In this study, the maximum value for ASIS/Sitting Height occurred at a mean age of 12.4 years for females and 14.2 for males. This can be explained by the relative increase in trunk growth that occurs after puberty. In accordance with this, pre-pubescent development is characterized by more rapid growth in limbs. These trends are identical to data presented elsewhere (Tanner et al. 1970, Steele and Mattox 1987). A study done in Chinese children (Cheng et al. 1996) showed similar body proportions for Sitting Height/Standing Height ratios, and similar trends for lower extremity comparisons even though the measuring techniques varied slightly.

We found a strong linear relationship between each of the anthropometric ratios. These proportions were chosen based on what we believe represents the most clinically meaningful information relevant to the work-up of an asymmetric limb. In general, comparisons of upper segment axial proportions to the lower segment height (ASIS) showed less variability than those to the spine. This is probably due to continued trunk (spine) growth into adolescence. Due to this, we recommend comparisons between the upper and lower extremities when trying to evaluate limb asymmetry, with comparisons to the spine only being used when both the upper and lower extremities are affected. Comparisons to upper extremities consistently showed less variability.

There were statistically significant differences in body proportions between sexes, with males having proportionally longer arms and females having proportionally longer legs. Similar trends have been reported by other authors, who have debated the etiology and consequences of these findings. Some explanations have focused on the energetics of locomotion, climate adaptations, and the biomechanical advantages relating to fitness in both sexes (Eveleth 1978, Himes 1979, Aiello and Wells 2002, Bogin et al. 2002).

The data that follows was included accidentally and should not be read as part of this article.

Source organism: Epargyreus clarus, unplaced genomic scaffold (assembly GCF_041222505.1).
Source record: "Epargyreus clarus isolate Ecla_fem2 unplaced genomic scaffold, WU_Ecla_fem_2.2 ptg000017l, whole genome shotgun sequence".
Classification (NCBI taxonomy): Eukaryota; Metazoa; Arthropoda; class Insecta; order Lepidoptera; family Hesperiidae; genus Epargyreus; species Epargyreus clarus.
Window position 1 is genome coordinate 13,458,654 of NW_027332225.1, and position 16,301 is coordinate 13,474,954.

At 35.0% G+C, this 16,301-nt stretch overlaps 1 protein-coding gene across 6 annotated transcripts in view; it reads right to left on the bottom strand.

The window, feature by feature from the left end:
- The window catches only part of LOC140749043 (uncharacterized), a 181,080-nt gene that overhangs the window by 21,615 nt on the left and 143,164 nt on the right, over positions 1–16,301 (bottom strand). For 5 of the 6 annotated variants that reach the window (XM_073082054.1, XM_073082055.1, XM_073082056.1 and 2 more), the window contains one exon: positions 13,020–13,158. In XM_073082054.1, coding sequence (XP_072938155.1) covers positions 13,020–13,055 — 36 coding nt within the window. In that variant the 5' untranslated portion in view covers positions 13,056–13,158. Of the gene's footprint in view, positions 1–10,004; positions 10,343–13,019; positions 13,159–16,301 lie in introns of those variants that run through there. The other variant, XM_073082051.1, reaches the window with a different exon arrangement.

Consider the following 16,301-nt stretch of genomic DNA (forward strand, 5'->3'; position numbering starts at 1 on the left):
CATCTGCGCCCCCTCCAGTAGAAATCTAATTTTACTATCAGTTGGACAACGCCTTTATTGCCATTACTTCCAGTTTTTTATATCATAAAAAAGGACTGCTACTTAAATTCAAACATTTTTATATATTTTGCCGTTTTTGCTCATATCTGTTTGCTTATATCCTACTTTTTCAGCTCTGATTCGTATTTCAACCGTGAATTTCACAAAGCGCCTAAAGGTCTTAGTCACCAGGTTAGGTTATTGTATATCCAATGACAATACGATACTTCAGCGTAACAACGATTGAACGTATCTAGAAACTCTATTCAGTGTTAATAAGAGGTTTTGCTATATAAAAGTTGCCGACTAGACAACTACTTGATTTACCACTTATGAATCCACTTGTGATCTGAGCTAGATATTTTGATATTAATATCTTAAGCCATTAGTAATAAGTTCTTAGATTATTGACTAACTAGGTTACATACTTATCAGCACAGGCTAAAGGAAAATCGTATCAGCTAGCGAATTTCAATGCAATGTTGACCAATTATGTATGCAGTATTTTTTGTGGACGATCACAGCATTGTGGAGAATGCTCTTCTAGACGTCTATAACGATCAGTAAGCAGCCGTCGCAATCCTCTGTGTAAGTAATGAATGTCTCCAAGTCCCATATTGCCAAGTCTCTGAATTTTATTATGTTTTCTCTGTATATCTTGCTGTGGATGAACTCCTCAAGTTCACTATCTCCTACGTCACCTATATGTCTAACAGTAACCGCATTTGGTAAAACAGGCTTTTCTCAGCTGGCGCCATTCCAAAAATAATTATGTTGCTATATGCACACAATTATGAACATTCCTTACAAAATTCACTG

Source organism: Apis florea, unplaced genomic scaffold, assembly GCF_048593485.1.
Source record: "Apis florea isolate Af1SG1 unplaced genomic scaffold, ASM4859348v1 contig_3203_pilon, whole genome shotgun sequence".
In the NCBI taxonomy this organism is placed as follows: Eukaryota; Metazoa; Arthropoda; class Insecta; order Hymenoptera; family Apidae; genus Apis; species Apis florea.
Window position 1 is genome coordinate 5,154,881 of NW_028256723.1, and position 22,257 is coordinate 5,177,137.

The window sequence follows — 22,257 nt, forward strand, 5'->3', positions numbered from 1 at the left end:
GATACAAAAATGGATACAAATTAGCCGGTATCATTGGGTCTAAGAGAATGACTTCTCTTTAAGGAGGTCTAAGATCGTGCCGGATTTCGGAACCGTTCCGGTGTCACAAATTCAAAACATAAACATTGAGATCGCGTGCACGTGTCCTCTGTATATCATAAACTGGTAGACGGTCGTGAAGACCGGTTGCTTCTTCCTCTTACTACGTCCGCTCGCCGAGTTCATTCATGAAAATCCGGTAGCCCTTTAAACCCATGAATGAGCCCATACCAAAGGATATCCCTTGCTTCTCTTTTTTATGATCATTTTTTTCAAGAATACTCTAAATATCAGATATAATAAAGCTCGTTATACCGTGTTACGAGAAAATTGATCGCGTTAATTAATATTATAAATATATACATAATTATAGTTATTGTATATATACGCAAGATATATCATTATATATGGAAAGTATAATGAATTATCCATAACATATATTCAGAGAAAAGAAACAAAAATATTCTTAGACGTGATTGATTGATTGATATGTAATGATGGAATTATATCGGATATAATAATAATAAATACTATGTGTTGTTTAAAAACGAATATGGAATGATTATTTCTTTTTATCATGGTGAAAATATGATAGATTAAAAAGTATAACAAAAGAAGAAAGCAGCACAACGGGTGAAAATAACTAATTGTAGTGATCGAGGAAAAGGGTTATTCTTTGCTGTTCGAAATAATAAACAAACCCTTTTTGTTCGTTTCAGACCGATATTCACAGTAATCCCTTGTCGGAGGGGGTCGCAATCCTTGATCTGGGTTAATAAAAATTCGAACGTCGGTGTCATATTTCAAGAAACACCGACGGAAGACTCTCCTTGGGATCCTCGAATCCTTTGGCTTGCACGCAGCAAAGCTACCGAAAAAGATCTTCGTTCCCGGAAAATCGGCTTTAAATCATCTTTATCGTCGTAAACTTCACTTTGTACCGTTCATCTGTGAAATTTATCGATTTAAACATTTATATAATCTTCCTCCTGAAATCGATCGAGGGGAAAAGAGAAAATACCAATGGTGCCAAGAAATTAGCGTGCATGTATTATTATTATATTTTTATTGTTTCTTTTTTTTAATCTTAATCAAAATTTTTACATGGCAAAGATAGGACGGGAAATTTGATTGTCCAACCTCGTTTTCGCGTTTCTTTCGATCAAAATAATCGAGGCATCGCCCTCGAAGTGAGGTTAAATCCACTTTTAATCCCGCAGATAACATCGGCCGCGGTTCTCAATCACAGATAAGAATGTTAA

The example clinical scenarios presented above give insight into some of our intended applications during the work-up of asymmetric extremities. However, the results of our study may have other implications outside of our primary purpose. For example, Tanner’s fundamental work on growth and sexual development relied on anthropometric data (Tanner et al. 1956, Tanner 1962, Tanner et al. 1970). Paley et al. (2000) presented the “multiplier method” for calculating predicted limb discrepancy at skeletal maturity. There has also been interest in estimating height from appendicular length (Rongen-Westerlaken et al. 1997, Silventoinen 2003). Other genetic conditions not discussed, such as Turner’s syndrome, Prader-Willi syndrome, among others, rely on such anthropometric information (Hughes et al. 1986, Cassidy 1997, Festen et al. 2008).

Our study had some limitations. In constructing the regression models, all individuals and data points were combined. Therefore, the growth trend lines for specific individuals were different in each case. However, averaging of all specimens together offers the reader the statistical advantage of maximizing power and effect size, and provides a correlation representative of the entire population (Sokal and Rohlf 1995, Tabachnick and Fidell 2001). Only Caucasians were included, so the applicability to other races is limited. All ratios that we obtained were from measurements collected during the 1930s to 1950s. It is possible that they may not be representative of modern individuals. Mul et al. (2001) have shown that a change in secular growth has occurred over the past 200 years, with lower segment length representing an increasing percentage of total height. Tanner et al. (1982) made similar observations in a Japanese population from 1957 through 1977. Given the large amount of resources involved in collecting data for this study, we suspect that it would be impractical to replicate it in the present day.